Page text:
In February of 2013, I wrote a piece outlining my thoughts on which exotic bird species should be added to the American Bird Association (ABA) checklist. My number one choice at the time was Egyptian Goose (Alopochen aegyptiacus), an adaptable sheldgoose from Africa that was rapidly becoming established in peninsular Florida. In 2014, the Florida Ornithological Society Records Committee (FOSRC) voted to add this species to the Florida state list. The ABA Checklist Committee quickly followed suit.
Egyptian Goose parents watching over nearly fully grown goslings. They are excellent parents!
This species continues to expand and consolidate its range within peninsular Florida, and it is reasonable to think that this bird will colonize the southern two-thirds of the state within the next ten years if left unchecked. Outside of Florida, there are also growing populations in Los Angeles, San Antonio, and Houston. With its proven track record of adapting and spreading in areas with cold winters such as Germany and England, it might even be able to colonize large portions of the southern United States.
Egyptian Goose sightings submitted to eBird in 2011-2012.
Egyptian Goose sightings submitted to eBird in 2013-2014. This species continues to increase and consolidate its range in southeast Florida from Homestead to Vero Beach.
The 10,000 Birds readership also suggested Scaly-breasted Munia (Nutmeg Mannikin, Lonchura punctulata) as another likely choice for the next ABA-countable exotic. They were right! In 2013, California voted to add this tiny estrildid finch to the California state list, and the ABA Checklist Committee also followed suit. There is also a survey underway in the northern Gulf Coast from Biloxi, Mississippi to Pensacola, Florida to quantify the population size of this bird in that region.
So what is the next ABA-countable exotic? In 2013, I suggested Yellow-chevroned (Brotogeris chiriri) and Mitred Parakeet (Psittacara mitrata) as my second and third choices. With a long historical presence in the city and an expanding population, Yellow-chevroned Parakeet seems to be the most likely choice from a Florida perspective. This parakeet is gradually expanding northward into areas previously occupied by the ABA-countable White-winged Parakeet, a close cousin and likely competitor for food and nest sites. For example, flocks of White-winged Parakeets around Miami International Airport now also contain an increasing proportion of Yellow-chevroned Parakeets — this was not true a few years ago. Furthermore, this little parrot has another aspect going for it. Although most parrot species persist only in urban and suburban areas, this small parakeet also occurs in agricultural areas of the Redlands and Homestead in southern Miami-Dade.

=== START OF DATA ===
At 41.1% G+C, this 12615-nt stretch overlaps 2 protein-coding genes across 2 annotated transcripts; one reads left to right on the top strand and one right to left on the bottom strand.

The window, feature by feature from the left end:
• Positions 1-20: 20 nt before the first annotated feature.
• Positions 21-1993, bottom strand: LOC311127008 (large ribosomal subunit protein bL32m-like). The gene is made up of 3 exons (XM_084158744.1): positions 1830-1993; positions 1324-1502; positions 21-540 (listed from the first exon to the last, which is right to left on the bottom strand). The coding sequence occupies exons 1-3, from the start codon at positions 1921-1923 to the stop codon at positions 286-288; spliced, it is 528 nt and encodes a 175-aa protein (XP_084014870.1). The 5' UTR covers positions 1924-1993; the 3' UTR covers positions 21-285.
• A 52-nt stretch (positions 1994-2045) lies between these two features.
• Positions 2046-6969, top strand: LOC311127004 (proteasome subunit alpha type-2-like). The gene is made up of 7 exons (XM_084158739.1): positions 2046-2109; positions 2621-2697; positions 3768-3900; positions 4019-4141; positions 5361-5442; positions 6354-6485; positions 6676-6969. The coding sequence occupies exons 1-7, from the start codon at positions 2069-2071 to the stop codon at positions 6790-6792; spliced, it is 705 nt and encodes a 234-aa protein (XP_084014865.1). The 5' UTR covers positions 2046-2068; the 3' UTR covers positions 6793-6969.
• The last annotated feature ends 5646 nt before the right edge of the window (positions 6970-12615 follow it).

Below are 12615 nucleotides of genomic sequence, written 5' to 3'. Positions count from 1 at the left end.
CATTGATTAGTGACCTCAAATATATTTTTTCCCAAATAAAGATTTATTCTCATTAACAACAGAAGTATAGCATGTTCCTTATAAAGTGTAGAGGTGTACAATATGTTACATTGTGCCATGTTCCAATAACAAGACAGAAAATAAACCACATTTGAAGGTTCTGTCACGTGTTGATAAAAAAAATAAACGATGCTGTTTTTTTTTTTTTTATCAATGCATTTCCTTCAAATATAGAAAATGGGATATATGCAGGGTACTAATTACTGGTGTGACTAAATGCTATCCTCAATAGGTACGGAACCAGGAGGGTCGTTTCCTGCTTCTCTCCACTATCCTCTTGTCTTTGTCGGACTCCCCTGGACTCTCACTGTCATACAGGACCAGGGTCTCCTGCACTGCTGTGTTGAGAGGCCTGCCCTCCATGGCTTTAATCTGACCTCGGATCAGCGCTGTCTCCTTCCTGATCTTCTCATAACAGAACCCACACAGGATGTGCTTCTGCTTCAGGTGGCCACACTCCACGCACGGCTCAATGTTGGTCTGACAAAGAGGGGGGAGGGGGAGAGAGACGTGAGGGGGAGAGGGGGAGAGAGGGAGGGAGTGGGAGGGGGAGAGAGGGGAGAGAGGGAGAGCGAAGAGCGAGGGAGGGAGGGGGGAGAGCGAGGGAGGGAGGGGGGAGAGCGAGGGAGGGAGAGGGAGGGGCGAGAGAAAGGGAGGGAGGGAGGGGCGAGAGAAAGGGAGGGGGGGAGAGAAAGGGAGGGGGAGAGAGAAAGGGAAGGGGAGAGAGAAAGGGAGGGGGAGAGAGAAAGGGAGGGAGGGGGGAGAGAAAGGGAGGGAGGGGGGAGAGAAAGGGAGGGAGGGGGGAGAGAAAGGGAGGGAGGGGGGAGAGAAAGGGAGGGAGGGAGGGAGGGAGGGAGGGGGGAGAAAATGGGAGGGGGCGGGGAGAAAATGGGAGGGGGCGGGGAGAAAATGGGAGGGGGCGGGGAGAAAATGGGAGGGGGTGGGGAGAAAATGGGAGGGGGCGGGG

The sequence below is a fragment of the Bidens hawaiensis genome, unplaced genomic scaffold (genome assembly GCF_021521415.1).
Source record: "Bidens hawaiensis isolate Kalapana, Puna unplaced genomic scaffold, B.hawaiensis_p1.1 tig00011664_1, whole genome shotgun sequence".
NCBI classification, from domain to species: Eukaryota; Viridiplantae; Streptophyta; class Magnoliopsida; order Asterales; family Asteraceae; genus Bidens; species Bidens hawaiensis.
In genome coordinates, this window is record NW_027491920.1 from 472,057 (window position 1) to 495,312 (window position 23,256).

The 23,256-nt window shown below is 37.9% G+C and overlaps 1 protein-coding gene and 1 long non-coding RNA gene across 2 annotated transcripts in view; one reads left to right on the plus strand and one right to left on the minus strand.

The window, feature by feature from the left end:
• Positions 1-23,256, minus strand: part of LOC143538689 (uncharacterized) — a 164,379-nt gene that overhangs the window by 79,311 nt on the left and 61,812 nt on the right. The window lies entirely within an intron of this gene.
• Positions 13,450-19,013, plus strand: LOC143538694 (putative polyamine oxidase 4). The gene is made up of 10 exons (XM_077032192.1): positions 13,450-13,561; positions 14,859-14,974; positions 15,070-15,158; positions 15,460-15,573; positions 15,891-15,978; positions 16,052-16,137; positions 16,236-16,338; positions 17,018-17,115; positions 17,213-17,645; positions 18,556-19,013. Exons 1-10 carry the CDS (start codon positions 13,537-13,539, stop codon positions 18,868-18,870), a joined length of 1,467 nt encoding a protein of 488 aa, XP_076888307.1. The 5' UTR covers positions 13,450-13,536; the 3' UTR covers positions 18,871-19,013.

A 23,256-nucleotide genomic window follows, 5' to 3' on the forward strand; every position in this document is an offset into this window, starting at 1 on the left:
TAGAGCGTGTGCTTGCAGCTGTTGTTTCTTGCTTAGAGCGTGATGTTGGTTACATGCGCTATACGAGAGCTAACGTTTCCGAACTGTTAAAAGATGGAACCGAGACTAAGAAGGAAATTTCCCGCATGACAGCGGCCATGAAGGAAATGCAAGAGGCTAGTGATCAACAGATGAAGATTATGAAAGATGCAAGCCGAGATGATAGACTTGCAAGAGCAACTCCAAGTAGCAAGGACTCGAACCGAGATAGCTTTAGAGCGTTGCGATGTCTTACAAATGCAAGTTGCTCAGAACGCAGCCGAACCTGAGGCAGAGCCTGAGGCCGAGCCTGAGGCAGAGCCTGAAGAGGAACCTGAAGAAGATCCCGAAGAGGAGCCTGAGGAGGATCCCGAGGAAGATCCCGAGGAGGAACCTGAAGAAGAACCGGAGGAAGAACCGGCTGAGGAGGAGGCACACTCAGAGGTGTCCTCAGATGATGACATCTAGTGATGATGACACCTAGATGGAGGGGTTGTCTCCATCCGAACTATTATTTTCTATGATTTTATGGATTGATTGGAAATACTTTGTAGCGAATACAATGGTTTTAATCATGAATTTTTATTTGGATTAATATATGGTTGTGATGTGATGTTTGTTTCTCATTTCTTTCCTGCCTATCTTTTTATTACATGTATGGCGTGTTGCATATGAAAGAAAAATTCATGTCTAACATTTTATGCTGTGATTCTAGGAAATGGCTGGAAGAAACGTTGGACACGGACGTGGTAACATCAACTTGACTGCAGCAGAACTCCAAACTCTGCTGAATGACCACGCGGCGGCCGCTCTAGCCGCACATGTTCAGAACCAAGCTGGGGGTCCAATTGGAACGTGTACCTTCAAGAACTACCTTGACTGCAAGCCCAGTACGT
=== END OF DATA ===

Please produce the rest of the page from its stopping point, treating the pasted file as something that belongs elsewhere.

Red-masked Parakeet is found in several major cities in California and Florida.
The large parakeet populations in southeast Florida are gradually increasing while simultaneously becoming less diverse as certain species compete for limited resources (particularly nest sites) better than others. Who are the current winners? The populations of the following are the most robust in southeast Florida: Blue-crowned (Thectocercus acuticaudatus), Mitred, Red-masked (Psittacara erythrogenys), and White-eyed (Psittacara leucophthalma) Parakeet. Red-masked Parakeet, a near-threatened endemic of southwestern Ecuador and northwestern Peru, has sizeable population clusters in San Francisco, Los Angeles, San Diego, Miami, and Fort Lauderdale. These are the famous parakeets of the documentary The Wild Parrots of Telegraph Hill, which is based on the population in San Francisco. Perhaps not as widespread but perhaps more numerous overall, Mitred Parakeet has a population in Los Angeles as well as a very large one in the Miami area. In fact, the sheer size of the roost (several hundred) at Dadeland Mall in Miami is a spectacle one should not miss when visiting the area, whether they are countable or not.
The range of Common Hill Myna in southeast Florida has been slowly contracting.
Outside of the parakeets, the colorful Northern Red Bishop (Euplectes franciscanus) from Africa is a widespread resident of Los Angeles and Orange County in California with a large breeding population that has been around since the 1970s. This popular cagebird also seems to have a toehold in the Houston area. Although present since the early 1970s in southeast Florida, Common Hill Myna (Gracula religiosa) is now limited to a core population of about a hundred individuals in the southern half of Miami-Dade from Coconut Grove to Cutler Bay wherever there is an abundance of lush, tropical vegetation. The type of habitat where it persists in Miami-Dade simply does not exist further north, ensuring that its range and overall population will always remain small.
So what do you think will be the next ABA-countable exotic? Discuss!
If you would like to make a trip to southern Florida in search of Caribbean specialties, exotics such as those mentioned in this article, or general birding, please visit my webpage at www.ecoavian.com or contact me by email at firstname.lastname@example.org to inquiry about my guiding services.
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